The final days of the contest leading up to Tuesday's Democratic primary in New Hampshire revealed the true dimensions of the struggle between Al Gore and Bill Bradley. Their competition isn't really over whose health insurance plan would better serve the poor, or whose commitment to abortion rights is more sincere or even whose character is the purest.
In fact, the differences between the two involve few great divisions over policy. Gore is neither so flawed, nor Bradley so virtuous, as to offer a clear choice on that basis.
No, the quarrel between these two Democrats, as it has taken on an increasingly petty and bickering tone in recent weeks, has really been more about someone who rarely gets mentioned by name -- President Bill Clinton.
Bradley's high-flown rhetoric may have inspired idealistic activists within the party, but his candidacy is rooted in something quite different -- the bitter dissatisfaction long harbored toward the Clinton White House by the ex-senator and some of his former colleagues on Capitol Hill -- most notably Sen. Daniel Patrick Moynihan of New York and Sen. Bob Kerrey of Nebraska.
These are the Democrats who, like most Republicans, never were able to accept the legitimacy of Bill Clinton's presidency, and who accordingly seized every opportunity to denigrate him. It may not be a coincidence that all of them obviously believe that they would have been more fit to occupy the Oval Office than the man chosen by the voters.
Indeed, Kerrey and Moynihan never quite recovered from the Nebraskan's resounding defeat by Clinton eight years ago. As a loyal associate of the president and his anointed heir, Gore therefore excites the same fury from this little Senate clique that he evokes among a media elite that still yearns for the president's scalp.
With the emergence of Bradley as their champion this election cycle, these old Clinton enemies saw a final opportunity to vanquish a president they have always despised.
Nowadays the Senate's rump faction of disgruntled Democrats could travel in a compact car, and it is scheduled to disappear almost entirely by next January, when both Moynihan and Kerrey retire. But they have enjoyed a disproportionate influence up until now precisely because they are outspoken, vaguely unpredictable and popular with political journalists -- as well as with the president's Republican opponents.
While the senators who support Bradley are no doubt sincere in their dislike of both Clinton and Gore, that isn't quite enough to sustain a campaign for the presidency -- particularly not in a party whose voters are broadly supportive of the Clinton-Gore administration.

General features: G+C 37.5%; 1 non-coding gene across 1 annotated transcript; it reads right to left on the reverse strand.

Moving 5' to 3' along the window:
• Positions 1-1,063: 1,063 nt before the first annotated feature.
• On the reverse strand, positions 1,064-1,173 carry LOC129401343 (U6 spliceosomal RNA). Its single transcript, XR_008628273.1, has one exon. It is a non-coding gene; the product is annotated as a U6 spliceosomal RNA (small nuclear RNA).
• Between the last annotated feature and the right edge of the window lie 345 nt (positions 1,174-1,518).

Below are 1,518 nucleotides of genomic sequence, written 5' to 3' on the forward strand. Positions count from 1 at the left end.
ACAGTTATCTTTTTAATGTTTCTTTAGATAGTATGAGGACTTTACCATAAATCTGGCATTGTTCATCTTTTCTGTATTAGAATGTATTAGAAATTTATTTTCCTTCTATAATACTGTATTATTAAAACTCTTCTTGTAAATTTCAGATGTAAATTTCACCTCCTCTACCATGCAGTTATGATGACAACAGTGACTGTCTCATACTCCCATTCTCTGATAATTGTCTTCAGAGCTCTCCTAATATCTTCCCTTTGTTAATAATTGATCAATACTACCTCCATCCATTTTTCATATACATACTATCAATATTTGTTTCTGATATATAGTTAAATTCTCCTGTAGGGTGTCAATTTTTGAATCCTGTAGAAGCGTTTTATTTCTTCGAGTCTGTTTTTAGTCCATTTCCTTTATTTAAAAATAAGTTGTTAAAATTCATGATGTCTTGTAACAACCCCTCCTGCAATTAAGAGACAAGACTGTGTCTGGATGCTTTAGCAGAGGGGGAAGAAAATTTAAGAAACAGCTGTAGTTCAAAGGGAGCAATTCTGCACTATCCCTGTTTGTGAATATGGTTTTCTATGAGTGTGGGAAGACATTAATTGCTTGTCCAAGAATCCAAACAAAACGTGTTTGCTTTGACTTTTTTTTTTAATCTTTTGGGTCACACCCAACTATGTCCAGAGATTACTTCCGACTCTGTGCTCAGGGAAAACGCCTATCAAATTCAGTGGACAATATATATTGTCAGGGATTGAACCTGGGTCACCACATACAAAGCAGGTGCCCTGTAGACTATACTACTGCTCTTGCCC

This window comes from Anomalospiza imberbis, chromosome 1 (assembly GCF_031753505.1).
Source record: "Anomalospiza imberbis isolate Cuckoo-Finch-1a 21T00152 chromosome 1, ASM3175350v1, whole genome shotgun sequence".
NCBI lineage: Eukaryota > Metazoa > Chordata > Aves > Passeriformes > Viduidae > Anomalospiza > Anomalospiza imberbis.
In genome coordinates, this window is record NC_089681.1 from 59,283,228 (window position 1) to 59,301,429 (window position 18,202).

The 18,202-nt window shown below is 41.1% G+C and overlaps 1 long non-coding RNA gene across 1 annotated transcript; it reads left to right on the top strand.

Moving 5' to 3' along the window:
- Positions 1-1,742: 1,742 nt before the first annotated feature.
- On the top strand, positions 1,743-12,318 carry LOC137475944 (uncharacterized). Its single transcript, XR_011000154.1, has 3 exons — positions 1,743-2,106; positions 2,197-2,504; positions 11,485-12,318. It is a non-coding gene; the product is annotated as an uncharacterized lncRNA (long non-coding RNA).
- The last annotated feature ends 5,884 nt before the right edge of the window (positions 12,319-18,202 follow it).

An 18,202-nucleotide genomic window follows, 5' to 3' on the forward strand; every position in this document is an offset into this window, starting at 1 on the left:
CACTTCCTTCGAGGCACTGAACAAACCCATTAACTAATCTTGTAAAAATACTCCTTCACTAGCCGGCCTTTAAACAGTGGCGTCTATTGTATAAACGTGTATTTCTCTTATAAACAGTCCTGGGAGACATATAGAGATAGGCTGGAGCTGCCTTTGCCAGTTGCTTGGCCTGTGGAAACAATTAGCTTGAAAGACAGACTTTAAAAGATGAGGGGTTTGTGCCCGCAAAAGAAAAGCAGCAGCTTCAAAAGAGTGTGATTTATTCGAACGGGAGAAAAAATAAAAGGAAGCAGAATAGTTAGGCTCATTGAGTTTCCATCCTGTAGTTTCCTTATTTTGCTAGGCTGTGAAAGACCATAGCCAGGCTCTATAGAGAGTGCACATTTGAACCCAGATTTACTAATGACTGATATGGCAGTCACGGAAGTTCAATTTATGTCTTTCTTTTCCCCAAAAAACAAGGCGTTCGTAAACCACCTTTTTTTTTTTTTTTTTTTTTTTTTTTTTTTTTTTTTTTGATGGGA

Gore himself seems to have finally grasped this reality, despite bad advice from his less-astute advisors earlier on. Ever since he stopped trying to run away from Clinton, accordingly, his poll numbers have risen steadily.
The vice president's huge victory in Iowa was a direct result of that change in tone. No doubt Bradley drew comfort from media complaints about the caucuses, which were suddenly dismissed as unrepresentative by certain pundits after he was clobbered there. But he would be better advised to ignore any such rationalizations for his poor performance in a state where he vastly outspent his opponent. The dedicated partisans who attend the cornfield caucuses may be more representative of the Democratic primary electorate than voters in New Hampshire, where independents can cast their votes in either party's contest.
For Bradley, there are serious dangers in the temptation to damage Gore with the embarrassments of the Clinton era. When he resorts to "negative" tactics, he exposes the hollowness of his claim that he is waging a "different kind of campaign." When he denounces the excesses of Democratic fund-raising in 1996, he opens himself to questions about his flirtation with an independent candidacy that year. When he echoes Republican-style attacks on Gore and Clinton, he evokes his own absence from his party's twilight struggle against the Gingrich "revolution."
No one should doubt that Bradley is an honorable man who feels passionately about the issues he says have inspired his decision to embark on an uphill campaign. Win or lose, therefore, he owes himself the dignity of a challenge based on those values -- rather than on old grudges against a president who will soon leave office anyway.